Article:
The new study was commissioned by Lambda Legal, which litigates cases on behalf of lesbians, gay men and bisexual and transgender people, and was conducted by Anthony Michael Kreis, a professor at Chicago-Kent College of Law, and two colleagues. They looked at 127 decisions from state Supreme Courts since 2003, when the United States Supreme Court struck down a Texas law that made gay sex a crime.
That is not a particularly large number of decisions. They addressed various legal questions, and they gave answers at various times in a period of rapid change in public attitudes on gay rights. And methods of selecting judges are not evenly distributed around the nation.
But the results lined up predictably: the more political the selection mechanism, the less support for gay rights. State Supreme Courts whose justices were elected in partisan elections supported gay rights 53 percent of the time. The number grew to 70 percent for nonpartisan elections, to 76 percent for retention elections and to 82 percent for appointed systems.
The difference between systems that relied on partisan elections, where judges run as Republicans or Democrats, and all others was statistically significant, the study’s authors wrote.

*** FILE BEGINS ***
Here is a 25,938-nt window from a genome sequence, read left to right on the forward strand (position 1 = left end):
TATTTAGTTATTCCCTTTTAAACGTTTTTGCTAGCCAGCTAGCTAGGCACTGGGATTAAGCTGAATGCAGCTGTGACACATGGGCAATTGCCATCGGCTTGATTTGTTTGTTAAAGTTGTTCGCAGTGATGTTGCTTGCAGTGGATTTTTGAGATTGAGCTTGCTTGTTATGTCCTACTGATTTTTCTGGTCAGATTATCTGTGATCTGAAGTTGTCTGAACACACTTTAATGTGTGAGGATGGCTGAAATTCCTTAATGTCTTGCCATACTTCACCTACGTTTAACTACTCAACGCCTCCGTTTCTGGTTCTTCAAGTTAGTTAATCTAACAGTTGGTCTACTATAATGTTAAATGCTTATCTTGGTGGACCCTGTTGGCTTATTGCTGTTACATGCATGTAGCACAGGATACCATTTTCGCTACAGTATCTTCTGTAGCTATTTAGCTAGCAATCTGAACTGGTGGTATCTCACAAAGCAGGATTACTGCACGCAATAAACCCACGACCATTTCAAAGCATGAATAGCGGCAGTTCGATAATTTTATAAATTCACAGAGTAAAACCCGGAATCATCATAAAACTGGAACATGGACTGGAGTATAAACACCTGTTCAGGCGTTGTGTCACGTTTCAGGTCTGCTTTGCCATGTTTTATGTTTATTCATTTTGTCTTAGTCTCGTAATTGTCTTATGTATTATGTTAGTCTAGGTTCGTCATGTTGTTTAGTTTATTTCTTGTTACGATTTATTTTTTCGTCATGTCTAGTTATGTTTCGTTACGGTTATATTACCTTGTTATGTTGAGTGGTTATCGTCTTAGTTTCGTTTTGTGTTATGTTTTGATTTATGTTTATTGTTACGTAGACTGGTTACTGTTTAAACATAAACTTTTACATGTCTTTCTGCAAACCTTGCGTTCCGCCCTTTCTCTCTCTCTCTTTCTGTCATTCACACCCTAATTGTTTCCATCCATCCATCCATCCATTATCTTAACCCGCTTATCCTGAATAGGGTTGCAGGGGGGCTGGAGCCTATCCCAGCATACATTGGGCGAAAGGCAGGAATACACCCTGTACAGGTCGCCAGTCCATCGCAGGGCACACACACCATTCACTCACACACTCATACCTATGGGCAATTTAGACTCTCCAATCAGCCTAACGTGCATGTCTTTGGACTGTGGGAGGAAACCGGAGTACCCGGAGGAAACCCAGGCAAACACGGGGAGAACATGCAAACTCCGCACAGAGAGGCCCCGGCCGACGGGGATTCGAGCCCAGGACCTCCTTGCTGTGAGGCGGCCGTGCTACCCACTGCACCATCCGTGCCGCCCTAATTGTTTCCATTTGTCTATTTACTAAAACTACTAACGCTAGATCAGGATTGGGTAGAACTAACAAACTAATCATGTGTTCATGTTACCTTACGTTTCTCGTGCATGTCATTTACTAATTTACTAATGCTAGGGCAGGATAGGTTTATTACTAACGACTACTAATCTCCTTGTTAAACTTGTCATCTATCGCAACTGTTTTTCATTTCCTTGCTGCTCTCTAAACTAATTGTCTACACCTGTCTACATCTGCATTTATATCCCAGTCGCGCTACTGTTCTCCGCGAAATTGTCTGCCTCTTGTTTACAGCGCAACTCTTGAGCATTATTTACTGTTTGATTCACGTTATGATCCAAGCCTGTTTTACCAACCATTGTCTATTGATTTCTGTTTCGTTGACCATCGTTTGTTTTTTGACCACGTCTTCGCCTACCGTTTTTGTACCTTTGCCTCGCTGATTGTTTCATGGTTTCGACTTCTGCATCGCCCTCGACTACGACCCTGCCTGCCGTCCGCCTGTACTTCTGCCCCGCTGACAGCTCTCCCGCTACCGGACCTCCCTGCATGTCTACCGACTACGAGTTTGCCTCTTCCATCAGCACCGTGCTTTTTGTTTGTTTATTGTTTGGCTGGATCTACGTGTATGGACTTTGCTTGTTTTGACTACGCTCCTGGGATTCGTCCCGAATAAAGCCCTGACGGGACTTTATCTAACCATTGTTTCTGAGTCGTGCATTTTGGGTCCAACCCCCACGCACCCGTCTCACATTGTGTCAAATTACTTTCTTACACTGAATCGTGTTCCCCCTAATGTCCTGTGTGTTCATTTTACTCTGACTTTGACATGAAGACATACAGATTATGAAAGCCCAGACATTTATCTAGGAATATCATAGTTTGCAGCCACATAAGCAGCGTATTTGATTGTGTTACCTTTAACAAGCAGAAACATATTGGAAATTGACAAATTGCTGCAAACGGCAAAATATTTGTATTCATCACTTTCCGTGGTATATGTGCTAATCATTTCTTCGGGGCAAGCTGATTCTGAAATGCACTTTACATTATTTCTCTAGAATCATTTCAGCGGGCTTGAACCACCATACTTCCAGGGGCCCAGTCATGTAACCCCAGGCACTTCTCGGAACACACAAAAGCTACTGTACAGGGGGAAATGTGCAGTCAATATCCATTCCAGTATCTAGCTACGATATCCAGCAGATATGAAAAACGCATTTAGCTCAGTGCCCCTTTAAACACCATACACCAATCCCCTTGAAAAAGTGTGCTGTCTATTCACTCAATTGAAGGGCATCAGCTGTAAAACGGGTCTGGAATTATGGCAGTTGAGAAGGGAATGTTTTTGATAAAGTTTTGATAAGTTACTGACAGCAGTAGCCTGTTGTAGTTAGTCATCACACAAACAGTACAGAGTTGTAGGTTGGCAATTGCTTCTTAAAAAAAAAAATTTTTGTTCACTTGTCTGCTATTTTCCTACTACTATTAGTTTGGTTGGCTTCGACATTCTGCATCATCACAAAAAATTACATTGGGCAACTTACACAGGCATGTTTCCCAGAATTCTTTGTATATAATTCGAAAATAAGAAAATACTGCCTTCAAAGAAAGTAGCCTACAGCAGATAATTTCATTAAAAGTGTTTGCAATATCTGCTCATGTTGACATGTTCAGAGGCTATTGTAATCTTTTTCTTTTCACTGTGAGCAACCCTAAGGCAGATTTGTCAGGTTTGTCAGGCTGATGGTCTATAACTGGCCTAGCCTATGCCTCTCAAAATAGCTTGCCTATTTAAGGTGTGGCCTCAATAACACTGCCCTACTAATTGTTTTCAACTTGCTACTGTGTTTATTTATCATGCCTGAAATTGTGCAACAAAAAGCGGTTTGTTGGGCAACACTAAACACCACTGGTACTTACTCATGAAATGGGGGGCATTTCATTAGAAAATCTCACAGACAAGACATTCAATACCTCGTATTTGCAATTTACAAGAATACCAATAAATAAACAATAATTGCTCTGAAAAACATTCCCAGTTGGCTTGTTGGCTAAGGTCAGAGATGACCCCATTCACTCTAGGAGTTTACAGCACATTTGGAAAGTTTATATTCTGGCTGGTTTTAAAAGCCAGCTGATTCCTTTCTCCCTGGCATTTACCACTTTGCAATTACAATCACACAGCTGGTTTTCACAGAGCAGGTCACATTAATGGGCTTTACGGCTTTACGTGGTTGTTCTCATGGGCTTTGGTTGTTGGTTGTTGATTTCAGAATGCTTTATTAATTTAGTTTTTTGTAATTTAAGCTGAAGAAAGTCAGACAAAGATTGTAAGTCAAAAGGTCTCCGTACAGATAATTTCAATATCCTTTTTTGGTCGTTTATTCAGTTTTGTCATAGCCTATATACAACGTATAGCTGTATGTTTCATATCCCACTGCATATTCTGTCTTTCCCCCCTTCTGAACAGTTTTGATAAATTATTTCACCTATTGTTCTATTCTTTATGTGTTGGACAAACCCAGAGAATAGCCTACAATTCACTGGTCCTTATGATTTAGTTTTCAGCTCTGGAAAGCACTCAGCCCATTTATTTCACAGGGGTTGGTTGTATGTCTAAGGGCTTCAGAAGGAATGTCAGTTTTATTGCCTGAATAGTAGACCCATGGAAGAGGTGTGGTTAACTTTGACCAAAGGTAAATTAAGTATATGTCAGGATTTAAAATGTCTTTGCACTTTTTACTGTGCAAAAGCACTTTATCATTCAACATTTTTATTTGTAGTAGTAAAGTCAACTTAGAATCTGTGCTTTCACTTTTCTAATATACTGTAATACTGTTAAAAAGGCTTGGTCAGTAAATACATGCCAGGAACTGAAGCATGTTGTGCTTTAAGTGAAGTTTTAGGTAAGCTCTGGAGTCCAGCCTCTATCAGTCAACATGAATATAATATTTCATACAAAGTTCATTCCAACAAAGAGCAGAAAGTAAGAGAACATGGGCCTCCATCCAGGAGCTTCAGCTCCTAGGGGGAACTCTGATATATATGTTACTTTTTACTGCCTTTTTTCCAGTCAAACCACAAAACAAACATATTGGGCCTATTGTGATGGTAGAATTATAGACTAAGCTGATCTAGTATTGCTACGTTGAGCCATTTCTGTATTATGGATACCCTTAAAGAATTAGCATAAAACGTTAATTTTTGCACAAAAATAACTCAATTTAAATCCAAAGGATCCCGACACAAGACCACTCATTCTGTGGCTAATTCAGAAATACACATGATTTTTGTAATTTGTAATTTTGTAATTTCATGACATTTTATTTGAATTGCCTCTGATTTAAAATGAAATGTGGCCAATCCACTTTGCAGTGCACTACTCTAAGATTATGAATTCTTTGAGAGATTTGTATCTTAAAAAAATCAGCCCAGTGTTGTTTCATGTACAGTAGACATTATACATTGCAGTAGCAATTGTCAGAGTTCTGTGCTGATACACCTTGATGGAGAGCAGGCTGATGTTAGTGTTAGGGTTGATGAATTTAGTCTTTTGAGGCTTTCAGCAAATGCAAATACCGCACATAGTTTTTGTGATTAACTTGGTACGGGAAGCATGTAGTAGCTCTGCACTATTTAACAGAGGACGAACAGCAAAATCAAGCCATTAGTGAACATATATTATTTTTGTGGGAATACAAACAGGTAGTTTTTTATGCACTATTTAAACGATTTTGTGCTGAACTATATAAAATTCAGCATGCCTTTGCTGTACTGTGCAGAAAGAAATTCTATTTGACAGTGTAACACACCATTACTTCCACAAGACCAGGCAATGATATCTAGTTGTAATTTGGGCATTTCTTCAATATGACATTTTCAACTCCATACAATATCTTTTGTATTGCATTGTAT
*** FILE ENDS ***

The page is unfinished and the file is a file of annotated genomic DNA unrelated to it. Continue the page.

In an interview, Professor Kreis said the findings concerning partisan elections may reflect the added element of political primaries, which can reward candidates who take positions that are more attractive to a party’s base than to the general electorate.
Timing matters, too. Other studies have shown that judges seeking re-election start ruling differently as Election Day approaches.
They issue harsher sentences for serious crimes, studies in Pennsylvania and Washington State have found. “All judges, even the most punitive, increase their sentences as re-election nears,” Gregory A. Huber and Sanford C. Gordon wrote in the Pennsylvania study, finding that judges there added as many as 2,700 years of additional prison time, or 6 percent of total prison time, in aggravated assault, rape and robbery sentences over a 10-year period.
In Alabama, where judges can override jury recommendations of life sentences in capital cases, they are more likely to do so in election years. “What could explain Alabama judges’ distinctive proclivity for imposing death sentences in cases where a jury has already rejected that penalty?” Justice Sonia Sotomayor asked in a 2013 dissent.
“The only answer that is supported by empirical evidence,” she wrote, “is one that, in my view, casts a cloud of illegitimacy over the criminal justice system: Alabama judges, who are elected in partisan proceedings, appear to have succumbed to electoral pressures.”
Judicial elections are essentially unknown in the rest of the world. In the federal system, judges are appointed for life, shielding them from political pressure.
Electing state-court judges, on the other hand, ensures a measure of popular accountability. That is a conscious choice, rooted in Jacksonian populism.
It does what it was intended to do: make judges more responsive to the will of the people. That choice has consequences that may be in tension with Chief Justice Roberts’s wish for “the utmost fairness.”